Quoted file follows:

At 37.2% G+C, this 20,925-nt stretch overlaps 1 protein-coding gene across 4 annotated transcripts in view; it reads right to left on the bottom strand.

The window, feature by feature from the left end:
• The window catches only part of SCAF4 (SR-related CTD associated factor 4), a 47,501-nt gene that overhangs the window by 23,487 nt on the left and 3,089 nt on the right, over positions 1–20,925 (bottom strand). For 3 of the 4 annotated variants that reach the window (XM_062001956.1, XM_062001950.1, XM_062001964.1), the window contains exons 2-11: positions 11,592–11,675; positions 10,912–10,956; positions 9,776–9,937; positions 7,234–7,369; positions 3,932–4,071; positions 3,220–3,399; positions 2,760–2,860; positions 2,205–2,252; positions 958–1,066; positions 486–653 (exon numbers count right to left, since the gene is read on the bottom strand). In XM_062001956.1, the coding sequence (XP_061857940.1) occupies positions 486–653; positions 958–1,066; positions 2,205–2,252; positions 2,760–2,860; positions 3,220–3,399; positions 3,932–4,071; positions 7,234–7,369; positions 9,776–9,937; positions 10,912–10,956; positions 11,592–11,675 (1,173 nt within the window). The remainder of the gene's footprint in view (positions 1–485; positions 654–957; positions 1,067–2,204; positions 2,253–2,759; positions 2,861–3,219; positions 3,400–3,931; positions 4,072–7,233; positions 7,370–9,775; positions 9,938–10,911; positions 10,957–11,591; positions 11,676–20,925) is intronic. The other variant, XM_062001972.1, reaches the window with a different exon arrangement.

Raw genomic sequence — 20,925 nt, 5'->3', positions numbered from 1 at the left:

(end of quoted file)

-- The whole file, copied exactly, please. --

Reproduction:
At 37.2% G+C, this 20,925-nt stretch overlaps 1 protein-coding gene across 4 annotated transcripts in view; it reads right to left on the bottom strand.

The window, feature by feature from the left end:
• The window catches only part of SCAF4 (SR-related CTD associated factor 4), a 47,501-nt gene that overhangs the window by 23,487 nt on the left and 3,089 nt on the right, over positions 1–20,925 (bottom strand). For 3 of the 4 annotated variants that reach the window (XM_062001956.1, XM_062001950.1, XM_062001964.1), the window contains exons 2-11: positions 11,592–11,675; positions 10,912–10,956; positions 9,776–9,937; positions 7,234–7,369; positions 3,932–4,071; positions 3,220–3,399; positions 2,760–2,860; positions 2,205–2,252; positions 958–1,066; positions 486–653 (exon numbers count right to left, since the gene is read on the bottom strand). In XM_062001956.1, the coding sequence (XP_061857940.1) occupies positions 486–653; positions 958–1,066; positions 2,205–2,252; positions 2,760–2,860; positions 3,220–3,399; positions 3,932–4,071; positions 7,234–7,369; positions 9,776–9,937; positions 10,912–10,956; positions 11,592–11,675 (1,173 nt within the window). The remainder of the gene's footprint in view (positions 1–485; positions 654–957; positions 1,067–2,204; positions 2,253–2,759; positions 2,861–3,219; positions 3,400–3,931; positions 4,072–7,233; positions 7,370–9,775; positions 9,938–10,911; positions 10,957–11,591; positions 11,676–20,925) is intronic. The other variant, XM_062001972.1, reaches the window with a different exon arrangement.

Raw genomic sequence — 20,925 nt, 5'->3', positions numbered from 1 at the left: